While California permits incarcerated parents to have their child support obligations modified, several other states do not. On Jan. 19, Barack Obama signed a law requiring all states to allow parents to apply for a modification of support. Those states had considered incarceration to count as voluntary unemployment. The Trump administration has not made a move to change the law although it is uncertain what will become of it since a health and human services secretary has not yet been appointed.
The concern with blocking incarcerated parents from asking for a modification in child support is that federal inmates often have little to no income in prison. As a result, they would fall behind on their support payments. When inmates were released, they would be unable to catch up on those payments. They would then be returned to prison, and this would result in a cycle of incarceration.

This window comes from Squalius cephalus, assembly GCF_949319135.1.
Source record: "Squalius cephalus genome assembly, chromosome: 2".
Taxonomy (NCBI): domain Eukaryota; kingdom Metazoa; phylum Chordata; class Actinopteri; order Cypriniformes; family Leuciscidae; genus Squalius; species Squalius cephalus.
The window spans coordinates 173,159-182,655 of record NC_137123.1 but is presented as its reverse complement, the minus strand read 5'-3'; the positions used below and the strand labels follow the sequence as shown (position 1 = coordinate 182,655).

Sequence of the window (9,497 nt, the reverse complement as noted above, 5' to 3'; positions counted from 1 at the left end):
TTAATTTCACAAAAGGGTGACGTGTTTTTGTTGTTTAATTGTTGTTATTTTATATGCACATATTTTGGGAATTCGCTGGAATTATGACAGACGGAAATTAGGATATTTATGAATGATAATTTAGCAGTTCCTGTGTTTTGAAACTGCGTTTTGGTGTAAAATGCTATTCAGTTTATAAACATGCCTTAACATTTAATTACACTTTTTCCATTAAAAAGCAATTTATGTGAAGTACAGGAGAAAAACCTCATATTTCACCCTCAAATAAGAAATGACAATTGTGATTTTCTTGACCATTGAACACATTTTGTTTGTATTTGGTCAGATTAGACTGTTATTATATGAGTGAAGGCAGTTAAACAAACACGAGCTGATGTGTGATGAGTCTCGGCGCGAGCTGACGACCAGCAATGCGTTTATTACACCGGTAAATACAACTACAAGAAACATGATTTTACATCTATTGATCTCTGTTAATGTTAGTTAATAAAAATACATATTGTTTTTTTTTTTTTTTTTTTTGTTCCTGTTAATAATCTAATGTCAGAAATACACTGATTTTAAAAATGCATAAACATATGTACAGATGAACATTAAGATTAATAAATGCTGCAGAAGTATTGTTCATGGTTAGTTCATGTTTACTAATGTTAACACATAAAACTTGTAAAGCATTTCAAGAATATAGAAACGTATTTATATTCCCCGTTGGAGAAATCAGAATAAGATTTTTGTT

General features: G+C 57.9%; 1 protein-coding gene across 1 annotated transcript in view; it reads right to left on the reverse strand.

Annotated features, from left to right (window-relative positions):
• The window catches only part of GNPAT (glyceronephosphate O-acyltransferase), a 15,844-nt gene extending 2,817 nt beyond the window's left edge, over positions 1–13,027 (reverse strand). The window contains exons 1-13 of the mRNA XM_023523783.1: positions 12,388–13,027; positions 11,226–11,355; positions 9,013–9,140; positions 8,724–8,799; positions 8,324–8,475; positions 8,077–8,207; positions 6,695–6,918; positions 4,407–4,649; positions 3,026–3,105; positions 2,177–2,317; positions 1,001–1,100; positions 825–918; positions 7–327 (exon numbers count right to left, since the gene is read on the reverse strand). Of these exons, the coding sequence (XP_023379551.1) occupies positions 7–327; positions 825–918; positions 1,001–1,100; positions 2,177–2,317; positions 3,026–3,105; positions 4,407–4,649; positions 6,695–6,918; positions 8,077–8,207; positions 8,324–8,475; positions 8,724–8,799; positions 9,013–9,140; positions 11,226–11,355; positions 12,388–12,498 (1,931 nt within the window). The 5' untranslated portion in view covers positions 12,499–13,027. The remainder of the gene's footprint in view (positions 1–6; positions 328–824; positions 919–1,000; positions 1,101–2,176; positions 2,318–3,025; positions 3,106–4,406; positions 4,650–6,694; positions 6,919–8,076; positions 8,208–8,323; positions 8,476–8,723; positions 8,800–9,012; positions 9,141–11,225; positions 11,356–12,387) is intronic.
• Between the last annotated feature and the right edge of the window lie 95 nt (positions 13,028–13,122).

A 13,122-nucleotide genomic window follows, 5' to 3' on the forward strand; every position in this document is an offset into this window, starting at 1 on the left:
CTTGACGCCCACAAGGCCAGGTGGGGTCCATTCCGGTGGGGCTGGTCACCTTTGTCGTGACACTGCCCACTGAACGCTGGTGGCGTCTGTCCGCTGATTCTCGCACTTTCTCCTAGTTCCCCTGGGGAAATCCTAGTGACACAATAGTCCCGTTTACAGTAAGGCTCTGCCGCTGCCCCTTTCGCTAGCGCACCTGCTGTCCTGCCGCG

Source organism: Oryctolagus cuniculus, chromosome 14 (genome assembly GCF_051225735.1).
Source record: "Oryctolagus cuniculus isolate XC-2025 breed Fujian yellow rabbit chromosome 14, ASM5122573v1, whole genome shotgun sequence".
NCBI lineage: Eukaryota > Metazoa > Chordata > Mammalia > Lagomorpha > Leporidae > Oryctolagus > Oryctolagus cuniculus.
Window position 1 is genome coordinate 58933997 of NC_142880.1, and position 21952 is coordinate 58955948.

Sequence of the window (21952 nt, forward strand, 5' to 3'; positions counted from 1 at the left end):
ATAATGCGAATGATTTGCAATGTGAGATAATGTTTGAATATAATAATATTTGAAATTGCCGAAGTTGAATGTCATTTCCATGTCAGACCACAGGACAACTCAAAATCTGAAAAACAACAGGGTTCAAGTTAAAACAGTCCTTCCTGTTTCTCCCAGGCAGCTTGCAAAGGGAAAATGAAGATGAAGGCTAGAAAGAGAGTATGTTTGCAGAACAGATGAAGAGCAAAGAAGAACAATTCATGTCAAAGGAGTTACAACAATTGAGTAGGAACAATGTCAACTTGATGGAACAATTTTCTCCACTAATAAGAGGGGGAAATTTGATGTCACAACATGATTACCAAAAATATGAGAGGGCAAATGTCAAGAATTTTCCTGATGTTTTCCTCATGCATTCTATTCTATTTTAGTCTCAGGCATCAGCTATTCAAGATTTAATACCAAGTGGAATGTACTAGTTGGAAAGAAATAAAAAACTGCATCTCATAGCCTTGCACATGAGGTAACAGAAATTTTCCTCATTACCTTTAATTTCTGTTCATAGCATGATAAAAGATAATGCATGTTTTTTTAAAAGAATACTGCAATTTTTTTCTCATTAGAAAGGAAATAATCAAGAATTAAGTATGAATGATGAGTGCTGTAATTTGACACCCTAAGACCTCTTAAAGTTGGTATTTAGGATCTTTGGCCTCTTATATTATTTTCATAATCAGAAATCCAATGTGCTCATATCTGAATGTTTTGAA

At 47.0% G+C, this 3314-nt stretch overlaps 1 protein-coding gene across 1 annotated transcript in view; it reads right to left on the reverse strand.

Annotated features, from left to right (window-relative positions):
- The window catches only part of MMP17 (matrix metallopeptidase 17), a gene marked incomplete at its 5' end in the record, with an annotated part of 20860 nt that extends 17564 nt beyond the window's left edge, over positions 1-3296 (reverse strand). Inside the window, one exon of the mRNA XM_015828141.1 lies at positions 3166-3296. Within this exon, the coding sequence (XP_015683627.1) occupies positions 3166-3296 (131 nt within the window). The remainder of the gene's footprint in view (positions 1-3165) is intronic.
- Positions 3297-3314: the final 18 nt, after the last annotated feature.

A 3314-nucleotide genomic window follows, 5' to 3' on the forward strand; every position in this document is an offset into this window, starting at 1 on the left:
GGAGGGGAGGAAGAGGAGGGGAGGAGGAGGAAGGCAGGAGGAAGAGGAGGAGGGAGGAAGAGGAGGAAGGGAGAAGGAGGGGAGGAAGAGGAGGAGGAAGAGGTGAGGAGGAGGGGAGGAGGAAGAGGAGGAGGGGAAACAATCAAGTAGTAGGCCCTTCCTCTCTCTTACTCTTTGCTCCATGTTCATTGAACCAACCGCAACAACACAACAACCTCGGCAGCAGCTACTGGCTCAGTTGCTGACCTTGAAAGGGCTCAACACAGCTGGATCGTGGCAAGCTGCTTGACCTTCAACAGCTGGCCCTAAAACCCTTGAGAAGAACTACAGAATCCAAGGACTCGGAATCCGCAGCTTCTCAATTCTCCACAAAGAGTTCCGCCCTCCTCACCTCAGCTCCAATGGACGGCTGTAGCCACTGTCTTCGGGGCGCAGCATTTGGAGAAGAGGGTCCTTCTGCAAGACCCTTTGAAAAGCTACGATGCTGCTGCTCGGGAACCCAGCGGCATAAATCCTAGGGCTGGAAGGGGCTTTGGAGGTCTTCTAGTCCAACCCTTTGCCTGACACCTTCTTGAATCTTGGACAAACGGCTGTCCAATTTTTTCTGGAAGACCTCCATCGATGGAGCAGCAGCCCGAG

In 2006, a federal study found that in nine states, people who were behind on their child support earned $10,000 per year or less. The Urban Institute reported that the average child support payment would represent about 83 percent of the income of this group of people. The rule was supported by the National Child Support Enforcement Association.
Child support is decided using a formula. While it is usually paid by the noncustodial parent to the custodial parent, it should not be confused with visitation and custody. In other words, a parent has a number of legal avenues they can turn to for child support enforcement, but keeping the child from seeing the parent who owes support is not one of them. In fact, a court generally takes the attitude that in the absence of abuse or other serious problems, children are better off spending time with both parents.